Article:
This new wing was built at the east end of and at a slight angle to the 1831 structure, the roof being copper and the exterior walls of the same masonry as the adjacent buildings, but, using more regulated block sizes and a flatter relief of pilasters and windows, as well as less detailing overall. The wing contains a separate entrance and ceremonial foyer with twin spiral staircases ascending to a piano nobile; the stairs have wood handrails with aluminum pickets and between, the flights, is a niche for sculpture.[26] On the upper level are an event space, lounge, and sunroom with a terrace overlooking the St. Lawrence River. The former two areas are fully barrel vaulted and linked together by a continuous, narrow skylight, under which crystal pendants of different lengths hang and transfer the natural light into the rooms.[26] Interiors of the modern addition were designed by Quebec artist Madeleine Arbour, who was inspired by the colours of winter in Quebec, and use Canadian materials, including granite, walnut, and aluminum.[12] The residence is furnished with pieces from the Crown Collection, mostly in New France style, antique furniture mixed with contemporary Canadian art.[12]

Royal 22e Régiment Museum

The Museum of the Royal 22nd Regiment, is located at La Citadelle. Its features items of historical significance to the Canadian military.

Building 15, constructed in 1750, also known as the powder magazine, houses the Museum of the Royal 22e Régiment and Canadian Forces Museum,[27] which collects, preserves, and displays artifacts of Canadian military historical significance,[28] as well as the Museum, which features weapons, uniforms, and other military artifacts of the Royal 22e Régiment. The Museum is affiliated with: CMA, CHIN, OMMC and Virtual Museum of Canada.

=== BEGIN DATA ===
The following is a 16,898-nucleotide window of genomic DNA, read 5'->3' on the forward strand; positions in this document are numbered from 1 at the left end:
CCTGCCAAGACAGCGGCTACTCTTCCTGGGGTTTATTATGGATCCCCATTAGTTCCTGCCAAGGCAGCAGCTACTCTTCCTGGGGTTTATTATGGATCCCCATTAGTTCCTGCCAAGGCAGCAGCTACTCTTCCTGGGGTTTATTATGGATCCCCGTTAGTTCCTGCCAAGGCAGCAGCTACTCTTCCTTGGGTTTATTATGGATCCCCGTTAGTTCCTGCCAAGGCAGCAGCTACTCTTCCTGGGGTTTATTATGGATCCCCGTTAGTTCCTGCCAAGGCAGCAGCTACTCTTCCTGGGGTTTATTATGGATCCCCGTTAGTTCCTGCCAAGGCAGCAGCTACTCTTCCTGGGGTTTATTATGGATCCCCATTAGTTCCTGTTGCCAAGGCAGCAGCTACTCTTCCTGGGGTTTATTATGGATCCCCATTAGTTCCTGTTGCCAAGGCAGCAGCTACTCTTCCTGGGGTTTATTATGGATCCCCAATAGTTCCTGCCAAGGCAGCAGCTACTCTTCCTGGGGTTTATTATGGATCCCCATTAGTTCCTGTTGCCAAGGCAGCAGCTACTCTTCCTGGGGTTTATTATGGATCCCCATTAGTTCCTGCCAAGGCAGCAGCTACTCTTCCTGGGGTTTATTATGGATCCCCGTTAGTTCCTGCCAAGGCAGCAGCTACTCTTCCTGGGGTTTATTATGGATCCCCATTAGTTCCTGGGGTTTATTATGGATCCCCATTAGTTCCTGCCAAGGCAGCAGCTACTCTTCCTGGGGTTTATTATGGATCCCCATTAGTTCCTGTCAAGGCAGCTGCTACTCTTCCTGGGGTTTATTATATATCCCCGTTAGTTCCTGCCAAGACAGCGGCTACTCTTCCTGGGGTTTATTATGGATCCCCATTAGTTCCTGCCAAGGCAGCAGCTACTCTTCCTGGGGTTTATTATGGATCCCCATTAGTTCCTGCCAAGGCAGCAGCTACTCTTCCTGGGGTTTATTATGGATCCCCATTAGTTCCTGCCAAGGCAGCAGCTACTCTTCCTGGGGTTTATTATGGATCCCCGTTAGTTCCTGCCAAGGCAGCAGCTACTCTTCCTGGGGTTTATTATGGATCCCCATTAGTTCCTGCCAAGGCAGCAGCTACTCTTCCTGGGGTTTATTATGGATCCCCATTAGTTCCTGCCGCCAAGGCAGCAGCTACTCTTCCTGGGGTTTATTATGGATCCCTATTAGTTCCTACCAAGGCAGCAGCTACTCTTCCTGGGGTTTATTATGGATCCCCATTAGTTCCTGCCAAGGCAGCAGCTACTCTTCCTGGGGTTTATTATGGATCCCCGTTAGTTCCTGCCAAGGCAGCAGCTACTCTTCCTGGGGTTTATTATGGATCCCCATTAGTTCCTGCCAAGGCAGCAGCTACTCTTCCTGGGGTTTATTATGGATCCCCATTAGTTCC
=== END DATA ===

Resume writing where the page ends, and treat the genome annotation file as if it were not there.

Other buildings


Building 1, the Former Hospital Administration Building, is the principal structure in Mann's Bastion. It is a two-story, rectangular, symmetrical stone structure with a hipped-roof pierced by two brick chimneys. The west-facing facade features restrained decorative detailing of pilasters supporting a flat cornice along the length of the five-bay façade. Loopholes are visible on the second floor on both sides of the building. The rear elevation facing into the bastion is functional and plain in appearance.[29]

Building 1 is the principal structure of the Mann's Bastion

Building 2, also known as the Men's Barracks, was formerly the armory and powder magazine. It faces the parade ground near the throat of the Prince of Wales Bastion. It is a long, rectangular, two story masonry building built of smooth limestone with a hipped roof clad in sheet copper. The main façade of the building has little ornamentation and is regulated and orderly, with small, regularly placed, multi-paned windows.

Building 5, the Former Powder Magazine, is a low, rectangular stone structure with a gabled roof and a surrounding protective blast wall. Two doors at ground level and three openings at gable level pierce the symmetrical façade. Along the plain side elevations are three half-barrel-vaulted passages, or traverses, two on the west and one on the east.[30]

Building 7, also known as the Memorial Building, forms part of a complex of three structures, which includes a chapel and a workshop, situated near the parade ground. They are attached by a 19th-century protective wall. It is a small, rectangular, one-story masonry edifice with a pyramidal stone roof and a row of windows on all four elevations. Its principal façade is distinguished by a modern porchway. Governor General Georges Vanier and his wife Pauline Vanier are interred here at the commemorative chapel.[31]